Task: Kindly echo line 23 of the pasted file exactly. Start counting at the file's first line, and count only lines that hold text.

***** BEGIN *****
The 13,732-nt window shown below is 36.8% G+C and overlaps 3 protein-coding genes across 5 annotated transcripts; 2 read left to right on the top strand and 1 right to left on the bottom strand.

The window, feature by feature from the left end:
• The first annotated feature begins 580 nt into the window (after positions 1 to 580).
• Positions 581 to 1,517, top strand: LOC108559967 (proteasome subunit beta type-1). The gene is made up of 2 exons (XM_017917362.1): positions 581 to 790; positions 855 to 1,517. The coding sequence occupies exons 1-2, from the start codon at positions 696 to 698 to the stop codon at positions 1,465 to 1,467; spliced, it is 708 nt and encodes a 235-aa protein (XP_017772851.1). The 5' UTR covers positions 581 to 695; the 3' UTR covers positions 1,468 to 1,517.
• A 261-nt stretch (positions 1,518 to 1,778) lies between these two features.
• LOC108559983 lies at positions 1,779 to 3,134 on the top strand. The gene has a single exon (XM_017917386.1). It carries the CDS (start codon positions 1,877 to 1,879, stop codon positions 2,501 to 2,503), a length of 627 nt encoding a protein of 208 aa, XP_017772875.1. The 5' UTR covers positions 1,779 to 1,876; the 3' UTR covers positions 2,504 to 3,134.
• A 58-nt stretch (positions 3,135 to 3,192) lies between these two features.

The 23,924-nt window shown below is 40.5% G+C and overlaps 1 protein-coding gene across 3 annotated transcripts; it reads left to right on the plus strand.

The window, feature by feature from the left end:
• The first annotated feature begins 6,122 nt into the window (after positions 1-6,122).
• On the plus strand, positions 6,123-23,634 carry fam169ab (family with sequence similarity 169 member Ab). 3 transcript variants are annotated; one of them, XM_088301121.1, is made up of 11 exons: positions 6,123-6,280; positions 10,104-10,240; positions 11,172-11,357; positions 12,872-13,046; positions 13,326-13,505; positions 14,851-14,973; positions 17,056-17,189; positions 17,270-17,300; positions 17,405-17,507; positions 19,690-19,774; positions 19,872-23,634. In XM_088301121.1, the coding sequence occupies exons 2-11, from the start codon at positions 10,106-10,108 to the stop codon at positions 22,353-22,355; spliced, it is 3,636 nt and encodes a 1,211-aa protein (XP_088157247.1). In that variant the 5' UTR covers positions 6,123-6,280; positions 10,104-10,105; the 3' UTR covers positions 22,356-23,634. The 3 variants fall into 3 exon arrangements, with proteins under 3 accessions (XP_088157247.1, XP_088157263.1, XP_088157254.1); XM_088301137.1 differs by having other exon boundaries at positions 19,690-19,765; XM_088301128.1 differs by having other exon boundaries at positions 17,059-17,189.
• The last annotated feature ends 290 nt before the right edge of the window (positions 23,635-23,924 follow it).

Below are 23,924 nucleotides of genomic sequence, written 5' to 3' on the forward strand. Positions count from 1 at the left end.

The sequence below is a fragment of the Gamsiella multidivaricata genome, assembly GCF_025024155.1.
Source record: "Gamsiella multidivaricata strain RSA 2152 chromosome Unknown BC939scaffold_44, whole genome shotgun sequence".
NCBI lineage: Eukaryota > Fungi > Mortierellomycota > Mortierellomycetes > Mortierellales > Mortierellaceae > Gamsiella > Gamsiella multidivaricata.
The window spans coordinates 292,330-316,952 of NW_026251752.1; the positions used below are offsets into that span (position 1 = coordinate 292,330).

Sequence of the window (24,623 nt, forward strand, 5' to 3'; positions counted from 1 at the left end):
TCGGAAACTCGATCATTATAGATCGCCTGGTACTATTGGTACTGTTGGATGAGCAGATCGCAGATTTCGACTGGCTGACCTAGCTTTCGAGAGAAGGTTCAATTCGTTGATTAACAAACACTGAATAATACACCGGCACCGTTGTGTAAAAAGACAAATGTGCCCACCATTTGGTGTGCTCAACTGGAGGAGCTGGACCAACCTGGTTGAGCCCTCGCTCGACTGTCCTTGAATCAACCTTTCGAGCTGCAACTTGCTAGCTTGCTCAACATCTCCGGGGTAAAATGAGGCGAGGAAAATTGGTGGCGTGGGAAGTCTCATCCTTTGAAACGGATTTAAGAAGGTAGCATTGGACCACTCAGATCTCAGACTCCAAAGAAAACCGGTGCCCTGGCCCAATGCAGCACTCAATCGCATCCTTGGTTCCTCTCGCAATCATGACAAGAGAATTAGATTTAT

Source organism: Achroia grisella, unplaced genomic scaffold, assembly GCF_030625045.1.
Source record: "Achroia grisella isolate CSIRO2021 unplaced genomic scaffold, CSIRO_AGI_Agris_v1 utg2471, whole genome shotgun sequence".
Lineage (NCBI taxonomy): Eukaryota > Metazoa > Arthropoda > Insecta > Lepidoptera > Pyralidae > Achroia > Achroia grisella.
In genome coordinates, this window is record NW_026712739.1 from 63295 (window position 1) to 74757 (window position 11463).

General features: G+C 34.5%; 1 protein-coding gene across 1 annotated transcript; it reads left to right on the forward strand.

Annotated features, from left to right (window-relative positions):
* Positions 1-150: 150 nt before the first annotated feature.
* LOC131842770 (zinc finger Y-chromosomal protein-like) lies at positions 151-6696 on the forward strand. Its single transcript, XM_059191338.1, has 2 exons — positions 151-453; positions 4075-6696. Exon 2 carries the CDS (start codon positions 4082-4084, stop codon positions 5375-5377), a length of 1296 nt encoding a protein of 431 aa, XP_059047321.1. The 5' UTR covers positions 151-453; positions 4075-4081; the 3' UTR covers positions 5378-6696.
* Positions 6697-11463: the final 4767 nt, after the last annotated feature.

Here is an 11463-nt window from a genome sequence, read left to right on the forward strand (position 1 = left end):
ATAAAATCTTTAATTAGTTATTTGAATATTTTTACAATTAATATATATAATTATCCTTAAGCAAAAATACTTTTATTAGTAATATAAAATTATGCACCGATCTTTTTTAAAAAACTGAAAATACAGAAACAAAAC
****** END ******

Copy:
In genome coordinates, this window is record NW_026712739.1 from 63295 (window position 1) to 74757 (window position 11463).